Gracie Martin of Biddeford High strengthens her injured knee at Southern Maine Health Care Sports Performance Center. Staff photo by Shawn Patrick Ouellette

For Gracie Martin, the SMAA girls’ basketball senior all-star game in early March was a chance to showcase her talents with some of the best players in the state. Instead it became a nightmare for the 6-foot-1 guard from Biddeford High.

Five seconds into the game, as Martin went to accept a pass from a teammate, she planted her left foot – and her knee buckled.

She had suffered a torn anterior cruciate ligament, as well as a partial meniscus tear. And for someone who earned a spot to play Division I basketball at Harvard, and was looking forward to contributing as a freshman next year, the injury was devastating.

“The first week was pretty awful with the pain,” Martin said. “And emotionally it was hard to get through. But I’m better now.”

She had surgery, performed by Dr. Lincoln Avery, on March 27. He estimates a 7- to 8-month recovery time. “Everything she broke, we fixed,” said Avery. “Now hopefully we can get her back on the court … I think she’s coming along nicely.”

Biddeford’s Gracie Martin was one of the state’s top players for four years. Now she is working to return from a knee injury.  Staff photo by Shawn Patrick Ouellette

Since the surgery, Martin has realized she has new goals to meet.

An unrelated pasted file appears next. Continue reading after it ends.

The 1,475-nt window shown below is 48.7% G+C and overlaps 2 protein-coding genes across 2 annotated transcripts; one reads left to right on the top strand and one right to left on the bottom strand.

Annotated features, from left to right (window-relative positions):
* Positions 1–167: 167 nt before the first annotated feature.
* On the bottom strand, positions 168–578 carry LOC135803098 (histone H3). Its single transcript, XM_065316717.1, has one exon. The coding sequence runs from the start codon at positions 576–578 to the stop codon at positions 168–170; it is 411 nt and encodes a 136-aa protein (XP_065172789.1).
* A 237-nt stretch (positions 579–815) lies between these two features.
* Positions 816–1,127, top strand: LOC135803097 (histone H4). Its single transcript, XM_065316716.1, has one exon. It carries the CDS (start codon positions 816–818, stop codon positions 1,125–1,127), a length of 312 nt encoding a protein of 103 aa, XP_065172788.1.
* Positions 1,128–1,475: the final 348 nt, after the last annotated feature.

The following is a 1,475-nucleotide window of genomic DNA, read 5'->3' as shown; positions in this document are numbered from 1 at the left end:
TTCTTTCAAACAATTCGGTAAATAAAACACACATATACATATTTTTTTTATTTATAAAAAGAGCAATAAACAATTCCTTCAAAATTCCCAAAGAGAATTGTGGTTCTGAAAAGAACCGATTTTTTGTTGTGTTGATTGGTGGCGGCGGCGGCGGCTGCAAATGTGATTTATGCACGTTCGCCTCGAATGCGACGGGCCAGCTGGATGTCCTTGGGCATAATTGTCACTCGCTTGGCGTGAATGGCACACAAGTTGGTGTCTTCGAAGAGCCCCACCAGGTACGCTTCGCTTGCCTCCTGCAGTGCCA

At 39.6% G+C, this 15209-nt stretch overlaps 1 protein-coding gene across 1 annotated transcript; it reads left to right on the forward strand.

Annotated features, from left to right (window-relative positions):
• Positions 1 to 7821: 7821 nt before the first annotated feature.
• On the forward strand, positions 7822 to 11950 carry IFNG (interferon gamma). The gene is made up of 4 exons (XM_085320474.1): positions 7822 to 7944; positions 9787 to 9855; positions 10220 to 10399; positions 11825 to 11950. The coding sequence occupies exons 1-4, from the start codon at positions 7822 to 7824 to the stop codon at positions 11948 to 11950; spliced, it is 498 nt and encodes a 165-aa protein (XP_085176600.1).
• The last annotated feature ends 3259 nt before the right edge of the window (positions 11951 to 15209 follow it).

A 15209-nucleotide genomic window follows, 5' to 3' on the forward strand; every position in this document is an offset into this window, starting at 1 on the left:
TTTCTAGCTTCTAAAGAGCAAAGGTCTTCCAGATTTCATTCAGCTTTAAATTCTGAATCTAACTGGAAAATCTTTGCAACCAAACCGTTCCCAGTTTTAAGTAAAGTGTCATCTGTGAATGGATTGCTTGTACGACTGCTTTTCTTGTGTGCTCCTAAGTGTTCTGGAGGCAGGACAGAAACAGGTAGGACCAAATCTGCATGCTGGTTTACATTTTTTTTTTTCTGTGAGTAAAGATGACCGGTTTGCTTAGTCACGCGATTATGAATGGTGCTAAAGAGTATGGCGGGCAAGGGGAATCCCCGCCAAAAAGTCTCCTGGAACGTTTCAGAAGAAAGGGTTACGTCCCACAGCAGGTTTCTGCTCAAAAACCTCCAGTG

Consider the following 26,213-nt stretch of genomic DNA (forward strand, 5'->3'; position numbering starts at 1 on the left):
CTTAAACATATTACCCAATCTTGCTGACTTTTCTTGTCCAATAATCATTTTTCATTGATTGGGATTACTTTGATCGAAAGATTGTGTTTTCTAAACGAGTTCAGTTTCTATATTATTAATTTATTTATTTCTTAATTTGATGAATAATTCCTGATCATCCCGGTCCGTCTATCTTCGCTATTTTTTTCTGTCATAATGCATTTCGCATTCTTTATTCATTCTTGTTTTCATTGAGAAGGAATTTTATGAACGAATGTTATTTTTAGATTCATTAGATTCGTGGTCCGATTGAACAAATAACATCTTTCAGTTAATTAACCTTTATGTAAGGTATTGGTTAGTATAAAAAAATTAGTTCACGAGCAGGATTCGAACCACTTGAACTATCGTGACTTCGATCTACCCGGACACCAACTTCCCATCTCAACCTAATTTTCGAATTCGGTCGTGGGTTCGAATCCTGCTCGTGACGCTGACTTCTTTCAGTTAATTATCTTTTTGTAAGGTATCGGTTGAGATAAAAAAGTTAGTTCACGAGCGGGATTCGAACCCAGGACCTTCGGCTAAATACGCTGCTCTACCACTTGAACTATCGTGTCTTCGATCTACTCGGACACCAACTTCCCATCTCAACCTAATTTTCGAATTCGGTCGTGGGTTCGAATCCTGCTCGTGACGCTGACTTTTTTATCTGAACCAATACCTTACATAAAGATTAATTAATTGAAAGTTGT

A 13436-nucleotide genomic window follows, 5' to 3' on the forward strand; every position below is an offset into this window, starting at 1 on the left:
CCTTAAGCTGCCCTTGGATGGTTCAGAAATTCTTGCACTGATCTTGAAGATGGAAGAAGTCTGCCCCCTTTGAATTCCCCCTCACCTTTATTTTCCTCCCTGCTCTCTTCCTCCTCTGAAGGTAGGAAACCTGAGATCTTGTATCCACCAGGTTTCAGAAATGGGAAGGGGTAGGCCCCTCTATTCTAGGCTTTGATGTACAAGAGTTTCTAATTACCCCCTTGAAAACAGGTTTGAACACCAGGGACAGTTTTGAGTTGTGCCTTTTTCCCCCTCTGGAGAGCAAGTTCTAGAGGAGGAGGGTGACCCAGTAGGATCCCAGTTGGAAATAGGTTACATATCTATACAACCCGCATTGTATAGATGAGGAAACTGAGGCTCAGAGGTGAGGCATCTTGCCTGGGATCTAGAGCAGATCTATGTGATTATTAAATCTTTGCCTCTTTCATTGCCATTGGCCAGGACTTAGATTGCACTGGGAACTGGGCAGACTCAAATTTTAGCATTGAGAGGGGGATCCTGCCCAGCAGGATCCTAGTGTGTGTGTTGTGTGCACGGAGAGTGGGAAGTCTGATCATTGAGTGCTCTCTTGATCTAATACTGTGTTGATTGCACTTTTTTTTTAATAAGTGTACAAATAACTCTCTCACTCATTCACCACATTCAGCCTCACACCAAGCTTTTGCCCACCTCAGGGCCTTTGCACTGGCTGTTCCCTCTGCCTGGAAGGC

“It’s been the little victories I have to focus on, the little positives,” said Martin, who walks with the help of one crutch. “Like trying to get out and be around people. It’s tough to do that now. But I have a great support system and … people are going through much worse things in their lives. So I keep recording little victories every day and that’s what’s getting me through.”

She’s rehabbing her knee at the Southern Maine Health Care Sports Performance Center in Saco under the supervision of Mike Hersey, the director of sports medicine. She goes three times a week for 90 minutes at a time. She recently began performing weight-bearing exercises and rode a stationary bike for the first time. They will slowly work to strengthen her knee before beginning any basketball-specific exercises. “Jumping, lateral movement,” said Hersey. “If she’s going to be a Division I athlete, there’s going to be a lot of those.”

And while Hersey works on getting her physically healed, Martin is also undergoing psychological healing. “We need to make sure she’s physically ready and mentally ready to return to sports,” said Hersey.

Martin meets once a week with Jan Veinot, the Morse girls’ basketball coach who is a licensed counselor. “Whether you’re performing in sports or recovering from injury, there is a mental side of it,” said Veinot. “With injury recovery, it becomes really important. Some of the things involved are stress, identity and self-worth. After an injury there’s fear of reinjury, the whole idea that your hopes and dreams are shattered.”